Vornado Given More Time—Again—to Build Bus Terminal Tower

richard rogers port authoirty Vornado Given More Time—Again—to Build Bus Terminal TowerIt’s now been more than a decade since Steven Roth and his Vornado Realty Trust first won a bid to develop an office tower atop midtown’s Port Authority Bus Terminal.

Like many a large public/private project, the deal has been subject to the whims of the real estate market and, for the second time in two cycles, has been relegated to indefinite stagnation, with no tenants in sight.

At the Port Authority’s Tuesday board meeting, Vornado, in a partnership with Lawrence Ruben, was given another extension on its exclusive development agreement with the Port Authority, bringing the next expiration date to August 2011.

The Port Authority first gave Vornado an extension in 2008 on the 1.3 million-square-foot tower, a time by which the agency had hoped to be moving forward on the projcet, which was to bring it $500 million.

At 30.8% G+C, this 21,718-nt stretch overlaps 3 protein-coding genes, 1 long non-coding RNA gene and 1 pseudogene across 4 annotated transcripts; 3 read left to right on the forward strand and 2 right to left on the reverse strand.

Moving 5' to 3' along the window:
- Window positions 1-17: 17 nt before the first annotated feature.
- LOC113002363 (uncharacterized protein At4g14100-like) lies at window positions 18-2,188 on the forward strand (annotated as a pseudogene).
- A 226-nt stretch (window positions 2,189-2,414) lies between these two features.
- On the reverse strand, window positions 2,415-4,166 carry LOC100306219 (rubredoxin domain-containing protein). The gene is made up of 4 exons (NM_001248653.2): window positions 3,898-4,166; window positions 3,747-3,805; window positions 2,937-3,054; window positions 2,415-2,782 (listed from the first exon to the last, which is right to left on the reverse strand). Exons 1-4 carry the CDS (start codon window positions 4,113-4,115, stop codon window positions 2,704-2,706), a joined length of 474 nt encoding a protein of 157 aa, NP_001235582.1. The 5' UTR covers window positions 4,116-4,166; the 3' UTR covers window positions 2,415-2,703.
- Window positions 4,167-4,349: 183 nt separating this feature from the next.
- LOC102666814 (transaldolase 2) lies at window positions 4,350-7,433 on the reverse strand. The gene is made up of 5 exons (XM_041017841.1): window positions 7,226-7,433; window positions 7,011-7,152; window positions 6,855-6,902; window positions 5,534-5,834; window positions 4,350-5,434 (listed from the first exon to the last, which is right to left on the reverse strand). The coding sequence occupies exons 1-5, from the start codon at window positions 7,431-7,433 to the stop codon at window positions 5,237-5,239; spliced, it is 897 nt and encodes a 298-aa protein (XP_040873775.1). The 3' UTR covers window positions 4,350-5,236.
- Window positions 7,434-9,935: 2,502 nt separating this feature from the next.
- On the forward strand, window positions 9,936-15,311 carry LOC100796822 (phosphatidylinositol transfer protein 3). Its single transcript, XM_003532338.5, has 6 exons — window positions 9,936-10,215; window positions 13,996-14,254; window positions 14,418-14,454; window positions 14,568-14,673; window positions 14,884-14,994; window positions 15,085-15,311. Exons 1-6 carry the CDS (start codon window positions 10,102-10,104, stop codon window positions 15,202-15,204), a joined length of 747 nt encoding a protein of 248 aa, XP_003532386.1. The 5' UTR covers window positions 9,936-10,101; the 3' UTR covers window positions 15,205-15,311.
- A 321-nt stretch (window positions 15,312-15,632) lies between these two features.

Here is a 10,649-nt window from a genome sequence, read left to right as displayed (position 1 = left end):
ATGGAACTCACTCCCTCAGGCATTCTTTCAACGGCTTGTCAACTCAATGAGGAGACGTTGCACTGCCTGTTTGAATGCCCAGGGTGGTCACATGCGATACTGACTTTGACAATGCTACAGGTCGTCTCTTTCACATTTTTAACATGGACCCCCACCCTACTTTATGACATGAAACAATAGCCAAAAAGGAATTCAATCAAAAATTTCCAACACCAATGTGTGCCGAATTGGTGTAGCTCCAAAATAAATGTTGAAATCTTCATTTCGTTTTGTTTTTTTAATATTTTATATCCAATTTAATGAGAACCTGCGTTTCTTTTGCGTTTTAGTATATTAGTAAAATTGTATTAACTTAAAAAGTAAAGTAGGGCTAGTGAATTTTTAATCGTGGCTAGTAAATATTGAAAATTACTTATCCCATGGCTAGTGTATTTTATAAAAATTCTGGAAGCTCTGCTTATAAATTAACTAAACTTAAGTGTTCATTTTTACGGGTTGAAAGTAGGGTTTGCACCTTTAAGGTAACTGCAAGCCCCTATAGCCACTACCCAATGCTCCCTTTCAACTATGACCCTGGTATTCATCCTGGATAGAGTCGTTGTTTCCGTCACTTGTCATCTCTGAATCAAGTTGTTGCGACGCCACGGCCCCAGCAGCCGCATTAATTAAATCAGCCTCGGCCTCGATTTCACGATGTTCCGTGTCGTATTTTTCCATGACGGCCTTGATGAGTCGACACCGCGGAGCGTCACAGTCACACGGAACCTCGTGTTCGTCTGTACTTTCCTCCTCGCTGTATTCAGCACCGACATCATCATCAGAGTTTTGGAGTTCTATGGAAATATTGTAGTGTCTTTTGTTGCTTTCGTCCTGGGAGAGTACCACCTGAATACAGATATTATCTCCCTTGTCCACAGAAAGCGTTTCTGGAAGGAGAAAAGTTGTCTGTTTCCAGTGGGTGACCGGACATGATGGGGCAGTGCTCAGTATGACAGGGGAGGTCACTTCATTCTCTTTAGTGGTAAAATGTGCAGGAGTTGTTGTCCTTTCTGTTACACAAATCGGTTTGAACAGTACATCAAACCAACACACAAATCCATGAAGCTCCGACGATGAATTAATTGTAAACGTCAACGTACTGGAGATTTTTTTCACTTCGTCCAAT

But the lack of a tenant and any real prospect of developing the building pushed the deal off. At one point, the Port Authority had hoped to get Vornado to agree to invest in the retail at the terminal, but that apparently did not come to fruition. In the deal announced Tuesday, Vornado would manage the retail for a fee. In exchange, the agency said, it would extend Vornado’s development option.

From the language of the resolution approved Tuesday by the board:

In exchange for 20X Square’s participation as the retail manager, the Port Authority would extend the North Wing exclusivity period for the development of an office tower. Since the execution of the Exclusivity Agreement, 20X Square has developed a familiarity with the PABT and its operations, and would therefore need less time to move forward with the air rights development project when the real estate market recovers.

The building planned for the site was to be a Richard Rogers-designed slender office tower, with a skylobby over the bus terminal and elevators on the exterior of the building, not in the center (Mr. Roth has said this would provide the benefit of a large open floorplate). 

ebrown@observer.com